Maya civilization religion

Mayan religion
August 25, 2018 – 10:44 am
Mayan Religion And Culture

The Maya are a native Mesoamerican people who developed one of the most sophisticated cultures in the Western Hemisphere before the arrival of the Spanish. Mayan religion was characterized by the worship of nature gods (especially the gods of sun, rain and corn), a priestly class, the importance of astronomy and astrology, rituals of human sacrifice, and the building of elaborate pyramidical temples.

Some aspects of Mayan religion survive today among the Mayan Indians of Mexico and Central America, who practice a combination of traditional religion and Roman Catholicism. Mayan religion was the subject of much discussion leading up to December 21, 2012.

Maya Fast Facts

Date founded:c.250 AD (rise of the Maya civilization)Place founded:Mesoamerica (Southern Mexico, Guatemala, Belize)Founder:noneAdherents:At one time up to 2 million. Today, several million Maya practice a Roman Catholicism that retains many elements of traditional Mayan religion.Texts:Dresden, Madrid, and Paris codices; Books of Chilam Balam; Popol Vuh; The Ritual of the BacabsTheism:PolytheismMain gods:Itzamná; Kukulcán (Quetzalcóatl); Bolon Tzacab; ChacPractices:Astronomy, divination, human sacrifice, elaborate burial for royalty, worship in stone pyramid-temples


The Mayan civilization arose in Mesoamerica around 250 AD, influenced by the culture and religion of the Olmecs. The Mayan urban culture especially flourished until about 900 AD, but continued to thrive in various places until the Spanish conquest. Also see Greco-Roman religion

During this first 650 years, which scholars call the Classic Period, the Mayan civilization consisted of more than 40 sizeable cities spread across modern-day Mexico, Guatemala, and northern Belize.

At its peak, the total population may have reached 2 million people, the majority of whom lived in modern-day Guatemala. The cities seem to have been mainly ceremonial centers, with the majority of the Maya living a rural, agricultural life around the cities.

Sometime after 900 AD, the Mayan culture declined dramatically and most of the cities were abandoned. Latest scholarship attributes this decline to the loss of trade routes due to war. Also see Religion in Mexico

The great southern cities became depopulated, but the cities of the Yucatan peninsula in Mexico (such as Chichén Itzá, Uxmal, and Mayapán) continued to thrive in the early part of the "Post-Classic Period" (900–1519). By the arrival of the Spanish in the early 16th century, however, most of the Maya were village-dwelling farmers.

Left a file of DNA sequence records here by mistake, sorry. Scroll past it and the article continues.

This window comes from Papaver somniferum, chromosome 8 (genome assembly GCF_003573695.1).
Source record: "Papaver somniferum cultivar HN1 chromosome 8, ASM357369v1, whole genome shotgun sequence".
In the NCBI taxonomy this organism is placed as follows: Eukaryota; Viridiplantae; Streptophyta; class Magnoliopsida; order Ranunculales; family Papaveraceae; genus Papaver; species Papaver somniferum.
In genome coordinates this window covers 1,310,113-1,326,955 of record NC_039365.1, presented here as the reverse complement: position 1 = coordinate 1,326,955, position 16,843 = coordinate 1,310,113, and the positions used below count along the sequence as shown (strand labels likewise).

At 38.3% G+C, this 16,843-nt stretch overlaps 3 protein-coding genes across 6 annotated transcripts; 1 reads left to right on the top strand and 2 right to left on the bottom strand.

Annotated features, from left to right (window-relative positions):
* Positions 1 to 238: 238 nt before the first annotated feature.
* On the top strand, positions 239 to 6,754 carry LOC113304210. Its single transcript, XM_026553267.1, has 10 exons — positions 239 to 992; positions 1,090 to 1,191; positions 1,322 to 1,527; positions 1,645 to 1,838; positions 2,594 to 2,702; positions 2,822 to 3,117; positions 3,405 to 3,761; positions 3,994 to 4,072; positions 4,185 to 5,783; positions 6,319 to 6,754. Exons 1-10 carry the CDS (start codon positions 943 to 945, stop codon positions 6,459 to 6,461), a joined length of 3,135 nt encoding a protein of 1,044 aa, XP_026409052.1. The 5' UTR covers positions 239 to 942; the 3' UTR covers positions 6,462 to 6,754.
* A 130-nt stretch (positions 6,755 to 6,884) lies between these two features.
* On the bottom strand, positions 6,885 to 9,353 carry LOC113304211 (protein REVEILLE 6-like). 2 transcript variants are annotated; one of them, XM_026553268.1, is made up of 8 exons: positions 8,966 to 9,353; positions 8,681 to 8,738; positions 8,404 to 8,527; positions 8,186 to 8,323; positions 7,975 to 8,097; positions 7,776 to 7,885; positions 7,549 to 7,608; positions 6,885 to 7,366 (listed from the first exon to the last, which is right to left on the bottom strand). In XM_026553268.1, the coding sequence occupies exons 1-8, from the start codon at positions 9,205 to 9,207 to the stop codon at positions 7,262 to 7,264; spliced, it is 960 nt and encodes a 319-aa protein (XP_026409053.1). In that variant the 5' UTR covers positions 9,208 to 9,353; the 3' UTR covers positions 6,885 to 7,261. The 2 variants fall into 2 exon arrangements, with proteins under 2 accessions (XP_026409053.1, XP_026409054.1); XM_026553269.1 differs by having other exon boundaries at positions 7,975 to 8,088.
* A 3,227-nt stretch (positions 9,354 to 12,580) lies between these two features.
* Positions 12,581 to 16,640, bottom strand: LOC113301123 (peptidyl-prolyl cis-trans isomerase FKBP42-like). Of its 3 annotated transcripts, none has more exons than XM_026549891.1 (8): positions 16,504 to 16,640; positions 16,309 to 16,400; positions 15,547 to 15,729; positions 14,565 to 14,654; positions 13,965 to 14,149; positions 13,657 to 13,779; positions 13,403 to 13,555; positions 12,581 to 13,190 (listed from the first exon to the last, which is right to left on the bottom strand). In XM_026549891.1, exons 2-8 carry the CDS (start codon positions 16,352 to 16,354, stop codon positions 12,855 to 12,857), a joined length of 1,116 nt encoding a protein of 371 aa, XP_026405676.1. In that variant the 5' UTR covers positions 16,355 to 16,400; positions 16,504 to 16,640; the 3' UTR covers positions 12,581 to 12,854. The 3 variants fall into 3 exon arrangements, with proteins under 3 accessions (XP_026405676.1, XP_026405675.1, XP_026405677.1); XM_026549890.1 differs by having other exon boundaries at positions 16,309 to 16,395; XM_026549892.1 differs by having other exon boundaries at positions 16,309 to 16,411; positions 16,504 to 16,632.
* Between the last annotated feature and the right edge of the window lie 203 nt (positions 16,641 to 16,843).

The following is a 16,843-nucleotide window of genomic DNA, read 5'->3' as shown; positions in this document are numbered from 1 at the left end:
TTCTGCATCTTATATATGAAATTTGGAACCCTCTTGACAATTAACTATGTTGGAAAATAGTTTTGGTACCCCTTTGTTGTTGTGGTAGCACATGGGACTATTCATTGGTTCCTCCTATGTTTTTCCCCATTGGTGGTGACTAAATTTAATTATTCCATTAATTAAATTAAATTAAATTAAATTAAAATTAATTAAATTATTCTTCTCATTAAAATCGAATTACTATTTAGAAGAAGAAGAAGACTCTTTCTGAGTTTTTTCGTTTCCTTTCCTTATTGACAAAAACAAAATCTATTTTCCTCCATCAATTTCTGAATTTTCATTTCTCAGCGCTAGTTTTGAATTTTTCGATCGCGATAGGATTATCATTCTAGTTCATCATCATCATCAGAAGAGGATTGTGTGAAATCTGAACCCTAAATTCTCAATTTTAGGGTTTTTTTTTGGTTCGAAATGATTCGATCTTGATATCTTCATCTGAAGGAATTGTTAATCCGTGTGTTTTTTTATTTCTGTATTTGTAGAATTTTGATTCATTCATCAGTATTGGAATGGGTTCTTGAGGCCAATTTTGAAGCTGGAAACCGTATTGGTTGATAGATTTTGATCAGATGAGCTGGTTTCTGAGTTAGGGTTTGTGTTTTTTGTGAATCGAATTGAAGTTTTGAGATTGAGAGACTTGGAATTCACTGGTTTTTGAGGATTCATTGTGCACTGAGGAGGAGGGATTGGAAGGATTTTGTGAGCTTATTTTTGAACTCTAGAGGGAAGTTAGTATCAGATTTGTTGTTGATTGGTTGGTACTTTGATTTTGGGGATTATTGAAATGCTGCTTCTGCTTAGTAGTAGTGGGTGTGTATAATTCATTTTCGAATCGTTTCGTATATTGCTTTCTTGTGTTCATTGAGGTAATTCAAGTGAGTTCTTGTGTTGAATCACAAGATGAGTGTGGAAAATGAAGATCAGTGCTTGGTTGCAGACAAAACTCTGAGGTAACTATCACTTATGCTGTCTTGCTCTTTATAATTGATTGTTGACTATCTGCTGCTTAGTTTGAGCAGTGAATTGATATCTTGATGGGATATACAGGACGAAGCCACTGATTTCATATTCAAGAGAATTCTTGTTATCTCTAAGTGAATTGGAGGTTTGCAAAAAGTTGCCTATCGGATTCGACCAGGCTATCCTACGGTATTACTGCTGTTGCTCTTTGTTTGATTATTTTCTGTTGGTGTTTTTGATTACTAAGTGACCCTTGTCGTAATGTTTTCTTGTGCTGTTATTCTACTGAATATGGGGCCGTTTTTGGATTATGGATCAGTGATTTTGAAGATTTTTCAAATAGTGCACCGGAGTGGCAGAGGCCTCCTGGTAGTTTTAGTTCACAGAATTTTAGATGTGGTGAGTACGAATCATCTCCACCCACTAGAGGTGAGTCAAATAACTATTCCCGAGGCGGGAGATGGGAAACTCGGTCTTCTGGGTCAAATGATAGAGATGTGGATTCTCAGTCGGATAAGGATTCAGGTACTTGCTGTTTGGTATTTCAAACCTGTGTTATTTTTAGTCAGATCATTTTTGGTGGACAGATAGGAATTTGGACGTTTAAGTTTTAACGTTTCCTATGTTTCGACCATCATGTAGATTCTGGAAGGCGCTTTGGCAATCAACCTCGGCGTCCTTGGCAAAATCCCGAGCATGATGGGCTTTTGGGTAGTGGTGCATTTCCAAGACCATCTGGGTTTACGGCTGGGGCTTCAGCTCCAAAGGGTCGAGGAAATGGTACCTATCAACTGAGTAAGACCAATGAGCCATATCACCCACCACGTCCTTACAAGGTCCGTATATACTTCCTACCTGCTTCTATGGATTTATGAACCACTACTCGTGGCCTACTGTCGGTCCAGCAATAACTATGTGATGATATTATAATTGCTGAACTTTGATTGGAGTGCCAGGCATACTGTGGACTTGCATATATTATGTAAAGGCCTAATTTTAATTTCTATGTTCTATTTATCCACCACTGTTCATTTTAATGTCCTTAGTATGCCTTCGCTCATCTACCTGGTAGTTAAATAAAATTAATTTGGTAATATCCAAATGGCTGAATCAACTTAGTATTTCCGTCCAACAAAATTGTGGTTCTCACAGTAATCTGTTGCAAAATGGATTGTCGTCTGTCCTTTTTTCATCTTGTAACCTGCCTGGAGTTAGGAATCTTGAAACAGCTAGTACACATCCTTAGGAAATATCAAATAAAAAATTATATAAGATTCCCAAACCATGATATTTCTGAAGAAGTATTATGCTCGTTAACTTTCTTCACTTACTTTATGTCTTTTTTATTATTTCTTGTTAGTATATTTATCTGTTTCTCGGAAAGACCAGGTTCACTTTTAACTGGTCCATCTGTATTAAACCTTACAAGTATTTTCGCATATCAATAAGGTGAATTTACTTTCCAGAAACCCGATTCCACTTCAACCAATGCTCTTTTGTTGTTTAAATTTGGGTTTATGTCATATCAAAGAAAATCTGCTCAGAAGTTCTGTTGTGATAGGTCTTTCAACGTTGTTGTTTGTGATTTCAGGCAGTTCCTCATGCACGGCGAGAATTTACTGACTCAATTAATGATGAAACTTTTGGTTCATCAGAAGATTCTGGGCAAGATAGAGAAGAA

The remaining Maya were conquered by the Spanish and converted (at least nominally) to Roman Catholicism. The present-day Mayan peoples are spread mainly across southern Mexico, with small numbers in Guatemala and Belize. They practice a religion that combines Roman Catholicism with Mayan cosmology, deities, and domestic rituals. (See Christianity)


The Maya had a highly sophisticated culture, and this included a written hieroglyphic language. Mayan hieroglyphics were carved into stone monuments or pieces of bone, painted on pottery, and written on books (codices) of bark paper.

Mayan texts describe religious rituals, astronomy, and divination, and are the most valuable source of information on the ancient civilization. Many of them were destroyed by the Spanish because of their pagan religious content, but three main codices have survived. Named for the cities in which they are now kept, these are the Dresden, Madrid, and Paris codices. The Dresden Codex contains very precise tables of Venus and the moon and describes a method of predicting solar eclipses.

Other important texts are those written by learned Indians who transcribed or summarized Mayan hieroglyphic records into Latin script. One of these is the Books of Chilam Balam, written in Yucatec Maya and consisting of historical chronicles mixed with myth, divination, and prophecy. Another text, The Ritual of the Bacabs, covers religious symbolism, medical incantations, and similar matters.

Perhaps the most famous of these texts is the Popol Vuh (1554-1558), which was written in Quiché, a highland Maya language, and translated into Spanish by a priest. This tells of the mythology and cosmology of the Postclassic Guatemalan Maya, and shows central Mexican influences. It chronicles the creation of man, the actions of the gods, the origin and history of the Quiché people, and the chronology of their kings down to 1550.

These Mayan texts were not regarded as sacred or authoritative in themselves (they are not revelations from the divine like the Bible or Quran), but rather as important records of religious rituals and knowledge.

Mayan Civilization: Explore the History and Mystery of the Ancient Mayan Ruins, Religion, Calendar, and More (Mayan Ruins, Mayan Religion, Ancient Civilization, Mayan Calendar)
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